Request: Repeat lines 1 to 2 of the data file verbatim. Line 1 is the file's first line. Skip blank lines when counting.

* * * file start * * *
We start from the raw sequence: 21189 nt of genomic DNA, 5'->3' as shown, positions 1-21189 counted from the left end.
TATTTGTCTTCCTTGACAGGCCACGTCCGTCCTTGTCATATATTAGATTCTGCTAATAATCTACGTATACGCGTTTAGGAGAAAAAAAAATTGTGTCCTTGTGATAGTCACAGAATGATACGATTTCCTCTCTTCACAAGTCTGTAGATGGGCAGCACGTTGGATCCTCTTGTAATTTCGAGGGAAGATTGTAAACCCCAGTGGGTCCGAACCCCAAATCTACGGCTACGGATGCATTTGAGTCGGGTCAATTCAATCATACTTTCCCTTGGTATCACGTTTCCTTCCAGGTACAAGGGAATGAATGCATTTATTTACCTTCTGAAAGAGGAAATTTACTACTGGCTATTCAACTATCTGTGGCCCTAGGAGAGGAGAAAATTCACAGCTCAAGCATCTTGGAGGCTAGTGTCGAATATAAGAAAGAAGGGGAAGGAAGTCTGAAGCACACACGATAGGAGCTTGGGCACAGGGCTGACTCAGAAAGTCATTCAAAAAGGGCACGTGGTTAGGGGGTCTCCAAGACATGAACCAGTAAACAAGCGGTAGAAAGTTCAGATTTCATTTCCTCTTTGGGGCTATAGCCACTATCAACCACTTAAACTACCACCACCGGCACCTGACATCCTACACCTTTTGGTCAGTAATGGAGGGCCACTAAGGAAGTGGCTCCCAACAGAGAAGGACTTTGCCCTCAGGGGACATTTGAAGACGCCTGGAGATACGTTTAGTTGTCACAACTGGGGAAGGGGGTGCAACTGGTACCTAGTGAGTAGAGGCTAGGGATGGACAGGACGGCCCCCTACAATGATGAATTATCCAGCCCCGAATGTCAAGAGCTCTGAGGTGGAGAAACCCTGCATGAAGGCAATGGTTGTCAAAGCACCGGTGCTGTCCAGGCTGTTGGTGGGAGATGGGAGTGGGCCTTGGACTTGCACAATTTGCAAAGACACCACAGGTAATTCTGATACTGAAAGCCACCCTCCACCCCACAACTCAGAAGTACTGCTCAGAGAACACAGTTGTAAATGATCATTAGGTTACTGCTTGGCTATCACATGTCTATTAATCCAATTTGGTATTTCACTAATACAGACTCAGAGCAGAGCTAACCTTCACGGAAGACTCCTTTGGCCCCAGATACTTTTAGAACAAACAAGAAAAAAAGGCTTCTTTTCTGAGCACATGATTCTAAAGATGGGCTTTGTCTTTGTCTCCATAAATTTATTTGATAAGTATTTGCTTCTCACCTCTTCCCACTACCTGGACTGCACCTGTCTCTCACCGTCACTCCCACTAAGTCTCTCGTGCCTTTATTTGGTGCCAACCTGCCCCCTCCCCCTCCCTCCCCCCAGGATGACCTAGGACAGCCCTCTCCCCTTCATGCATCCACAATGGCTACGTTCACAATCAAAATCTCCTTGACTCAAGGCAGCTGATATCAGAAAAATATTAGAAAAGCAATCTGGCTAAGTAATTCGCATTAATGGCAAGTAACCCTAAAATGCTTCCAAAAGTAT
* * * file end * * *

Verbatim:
We start from the raw sequence: 21189 nt of genomic DNA, 5'->3' as shown, positions 1-21189 counted from the left end.
TATTTGTCTTCCTTGACAGGCCACGTCCGTCCTTGTCATATATTAGATTCTGCTAATAATCTACGTATACGCGTTTAGGAGAAAAAAAAATTGTGTCCTTGTGATAGTCACAGAATGATACGATTTCCTCTCTTCACAAGTCTGTAGATGGGCAGCACGTTGGATCCTCTTGTAATTTCGAGGGAAGATTGTAAACCCCAGTGGGTCCGAACCCCAAATCTACGGCTACGGATGCATTTGAGTCGGGTCAATTCAATCATACTTTCCCTTGGTATCACGTTTCCTTCCAGGTACAAGGGAATGAATGCATTTATTTACCTTCTGAAAGAGGAAATTTACTACTGGCTATTCAACTATCTGTGGCCCTAGGAGAGGAGAAAATTCACAGCTCAAGCATCTTGGAGGCTAGTGTCGAATATAAGAAAGAAGGGGAAGGAAGTCTGAAGCACACACGATAGGAGCTTGGGCACAGGGCTGACTCAGAAAGTCATTCAAAAAGGGCACGTGGTTAGGGGGTCTCCAAGACATGAACCAGTAAACAAGCGGTAGAAAGTTCAGATTTCATTTCCTCTTTGGGGCTATAGCCACTATCAACCACTTAAACTACCACCACCGGCACCTGACATCCTACACCTTTTGGTCAGTAATGGAGGGCCACTAAGGAAGTGGCTCCCAACAGAGAAGGACTTTGCCCTCAGGGGACATTTGAAGACGCCTGGAGATACGTTTAGTTGTCACAACTGGGGAAGGGGGTGCAACTGGTACCTAGTGAGTAGAGGCTAGGGATGGACAGGACGGCCCCCTACAATGATGAATTATCCAGCCCCGAATGTCAAGAGCTCTGAGGTGGAGAAACCCTGCATGAAGGCAATGGTTGTCAAAGCACCGGTGCTGTCCAGGCTGTTGGTGGGAGATGGGAGTGGGCCTTGGACTTGCACAATTTGCAAAGACACCACAGGTAATTCTGATACTGAAAGCCACCCTCCACCCCACAACTCAGAAGTACTGCTCAGAGAACACAGTTGTAAATGATCATTAGGTTACTGCTTGGCTATCACATGTCTATTAATCCAATTTGGTATTTCACTAATACAGACTCAGAGCAGAGCTAACCTTCACGGAAGACTCCTTTGGCCCCAGATACTTTTAGAACAAACAAGAAAAAAAGGCTTCTTTTCTGAGCACATGATTCTAAAGATGGGCTTTGTCTTTGTCTCCATAAATTTATTTGATAAGTATTTGCTTCTCACCTCTTCCCACTACCTGGACTGCACCTGTCTCTCACCGTCACTCCCACTAAGTCTCTCGTGCCTTTATTTGGTGCCAACCTGCCCCCTCCCCCTCCCTCCCCCCAGGATGACCTAGGACAGCCCTCTCCCCTTCATGCATCCACAATGGCTACGTTCACAATCAAAATCTCCTTGACTCAAGGCAGCTGATATCAGAAAAATATTAGAAAAGCAATCTGGCTAAGTAATTCGCATTAATGGCAAGTAACCCTAAAATGCTTCCAAAAGTAT